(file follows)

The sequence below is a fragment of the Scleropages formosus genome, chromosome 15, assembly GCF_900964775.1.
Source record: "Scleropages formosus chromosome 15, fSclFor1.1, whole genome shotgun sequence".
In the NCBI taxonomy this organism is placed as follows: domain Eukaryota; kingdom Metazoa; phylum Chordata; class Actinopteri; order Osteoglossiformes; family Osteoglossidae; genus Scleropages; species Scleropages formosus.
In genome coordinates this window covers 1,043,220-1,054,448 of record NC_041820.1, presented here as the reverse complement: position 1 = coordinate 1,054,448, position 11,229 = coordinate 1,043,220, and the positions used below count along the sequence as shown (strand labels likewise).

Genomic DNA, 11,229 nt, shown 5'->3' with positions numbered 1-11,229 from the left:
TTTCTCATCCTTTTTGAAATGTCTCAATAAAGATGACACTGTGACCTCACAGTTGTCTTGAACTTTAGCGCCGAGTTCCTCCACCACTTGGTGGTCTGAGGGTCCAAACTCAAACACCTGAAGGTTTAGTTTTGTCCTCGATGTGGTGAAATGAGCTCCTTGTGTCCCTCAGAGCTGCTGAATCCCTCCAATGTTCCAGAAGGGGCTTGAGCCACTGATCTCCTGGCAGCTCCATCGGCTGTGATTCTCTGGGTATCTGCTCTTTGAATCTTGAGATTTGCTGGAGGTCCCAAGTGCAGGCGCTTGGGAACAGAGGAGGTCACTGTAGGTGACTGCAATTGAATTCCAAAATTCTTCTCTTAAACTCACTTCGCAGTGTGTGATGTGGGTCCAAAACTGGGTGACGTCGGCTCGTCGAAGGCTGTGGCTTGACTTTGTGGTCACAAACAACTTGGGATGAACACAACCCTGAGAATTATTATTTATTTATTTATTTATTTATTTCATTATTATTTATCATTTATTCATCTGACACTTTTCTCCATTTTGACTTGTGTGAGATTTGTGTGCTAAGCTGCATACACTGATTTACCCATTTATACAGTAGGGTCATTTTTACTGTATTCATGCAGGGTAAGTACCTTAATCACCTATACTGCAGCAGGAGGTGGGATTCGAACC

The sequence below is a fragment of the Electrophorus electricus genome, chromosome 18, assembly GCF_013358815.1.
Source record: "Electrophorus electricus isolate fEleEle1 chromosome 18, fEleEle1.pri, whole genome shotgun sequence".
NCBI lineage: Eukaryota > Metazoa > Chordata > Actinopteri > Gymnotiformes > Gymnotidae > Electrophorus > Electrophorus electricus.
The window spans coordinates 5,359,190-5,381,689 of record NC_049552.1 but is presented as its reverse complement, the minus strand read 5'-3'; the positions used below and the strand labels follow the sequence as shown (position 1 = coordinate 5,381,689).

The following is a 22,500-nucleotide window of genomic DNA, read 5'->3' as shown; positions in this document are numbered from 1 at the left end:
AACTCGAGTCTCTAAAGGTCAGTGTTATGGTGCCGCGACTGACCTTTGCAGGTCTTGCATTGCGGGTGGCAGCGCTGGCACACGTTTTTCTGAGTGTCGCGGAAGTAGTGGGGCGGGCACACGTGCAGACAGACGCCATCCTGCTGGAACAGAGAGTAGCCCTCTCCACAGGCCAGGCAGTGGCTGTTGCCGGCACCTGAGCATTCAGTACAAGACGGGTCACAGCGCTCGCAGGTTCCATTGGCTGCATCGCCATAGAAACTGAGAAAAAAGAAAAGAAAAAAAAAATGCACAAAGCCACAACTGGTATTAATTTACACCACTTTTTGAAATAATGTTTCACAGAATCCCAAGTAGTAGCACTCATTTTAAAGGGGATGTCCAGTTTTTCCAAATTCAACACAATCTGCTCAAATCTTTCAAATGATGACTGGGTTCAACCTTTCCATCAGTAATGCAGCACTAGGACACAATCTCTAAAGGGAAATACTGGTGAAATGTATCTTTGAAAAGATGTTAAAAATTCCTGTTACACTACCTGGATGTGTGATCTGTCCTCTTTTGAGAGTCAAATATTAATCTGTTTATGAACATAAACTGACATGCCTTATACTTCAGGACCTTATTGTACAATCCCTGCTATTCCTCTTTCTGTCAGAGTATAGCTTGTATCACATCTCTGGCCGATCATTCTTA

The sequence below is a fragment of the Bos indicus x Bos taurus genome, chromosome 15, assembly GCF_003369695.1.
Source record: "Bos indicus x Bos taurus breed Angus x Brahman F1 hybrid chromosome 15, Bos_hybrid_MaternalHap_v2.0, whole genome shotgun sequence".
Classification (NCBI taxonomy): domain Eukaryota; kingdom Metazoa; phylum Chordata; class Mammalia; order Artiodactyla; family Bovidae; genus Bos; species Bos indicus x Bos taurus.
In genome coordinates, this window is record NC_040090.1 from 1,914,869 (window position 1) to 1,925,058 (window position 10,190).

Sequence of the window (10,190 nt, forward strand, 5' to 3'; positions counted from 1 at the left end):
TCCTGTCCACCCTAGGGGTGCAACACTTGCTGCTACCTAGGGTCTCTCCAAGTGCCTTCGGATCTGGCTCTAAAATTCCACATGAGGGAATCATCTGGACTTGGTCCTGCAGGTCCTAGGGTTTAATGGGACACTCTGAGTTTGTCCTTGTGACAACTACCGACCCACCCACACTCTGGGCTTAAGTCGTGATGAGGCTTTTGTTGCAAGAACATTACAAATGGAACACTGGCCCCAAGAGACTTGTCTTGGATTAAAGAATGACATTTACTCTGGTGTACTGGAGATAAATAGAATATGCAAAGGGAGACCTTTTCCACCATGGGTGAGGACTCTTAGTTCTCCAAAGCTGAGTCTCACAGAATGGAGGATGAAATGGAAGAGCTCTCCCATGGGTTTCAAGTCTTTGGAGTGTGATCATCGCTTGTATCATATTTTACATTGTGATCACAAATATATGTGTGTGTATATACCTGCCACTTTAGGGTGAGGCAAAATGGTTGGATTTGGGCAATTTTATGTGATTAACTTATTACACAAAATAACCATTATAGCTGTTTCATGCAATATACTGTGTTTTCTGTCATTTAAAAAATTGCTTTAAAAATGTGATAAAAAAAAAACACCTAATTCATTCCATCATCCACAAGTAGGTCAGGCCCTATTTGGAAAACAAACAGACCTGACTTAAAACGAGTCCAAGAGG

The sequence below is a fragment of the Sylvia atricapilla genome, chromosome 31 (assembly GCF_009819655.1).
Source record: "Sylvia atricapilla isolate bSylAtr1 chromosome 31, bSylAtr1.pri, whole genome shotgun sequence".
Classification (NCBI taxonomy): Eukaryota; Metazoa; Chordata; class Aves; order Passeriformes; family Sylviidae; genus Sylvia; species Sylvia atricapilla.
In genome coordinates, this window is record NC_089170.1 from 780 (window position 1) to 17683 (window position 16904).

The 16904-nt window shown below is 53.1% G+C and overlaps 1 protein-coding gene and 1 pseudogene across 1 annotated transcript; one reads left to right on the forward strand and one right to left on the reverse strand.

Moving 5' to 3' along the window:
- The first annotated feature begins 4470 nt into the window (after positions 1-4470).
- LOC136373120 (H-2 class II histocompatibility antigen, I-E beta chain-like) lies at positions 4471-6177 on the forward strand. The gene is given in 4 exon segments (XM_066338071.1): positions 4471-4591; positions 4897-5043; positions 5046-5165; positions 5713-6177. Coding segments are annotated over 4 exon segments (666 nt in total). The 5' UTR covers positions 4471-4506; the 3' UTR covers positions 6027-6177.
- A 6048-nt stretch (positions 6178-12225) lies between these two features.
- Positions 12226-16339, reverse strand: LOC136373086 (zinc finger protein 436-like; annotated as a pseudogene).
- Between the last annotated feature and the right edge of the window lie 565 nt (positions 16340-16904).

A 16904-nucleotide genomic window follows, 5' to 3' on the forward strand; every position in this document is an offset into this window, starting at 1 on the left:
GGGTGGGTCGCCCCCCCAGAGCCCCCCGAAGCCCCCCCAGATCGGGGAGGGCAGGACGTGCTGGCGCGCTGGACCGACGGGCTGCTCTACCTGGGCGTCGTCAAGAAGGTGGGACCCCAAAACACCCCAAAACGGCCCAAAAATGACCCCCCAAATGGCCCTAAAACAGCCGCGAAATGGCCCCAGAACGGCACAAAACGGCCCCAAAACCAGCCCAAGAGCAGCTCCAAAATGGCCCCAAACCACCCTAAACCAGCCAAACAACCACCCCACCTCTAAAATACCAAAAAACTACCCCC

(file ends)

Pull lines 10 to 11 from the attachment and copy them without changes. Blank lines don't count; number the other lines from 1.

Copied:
The window spans coordinates 5,359,190-5,381,689 of record NC_049552.1 but is presented as its reverse complement, the minus strand read 5'-3'; the positions used below and the strand labels follow the sequence as shown (position 1 = coordinate 5,381,689).

The following is a 22,500-nucleotide window of genomic DNA, read 5'->3' as shown; positions in this document are numbered from 1 at the left end: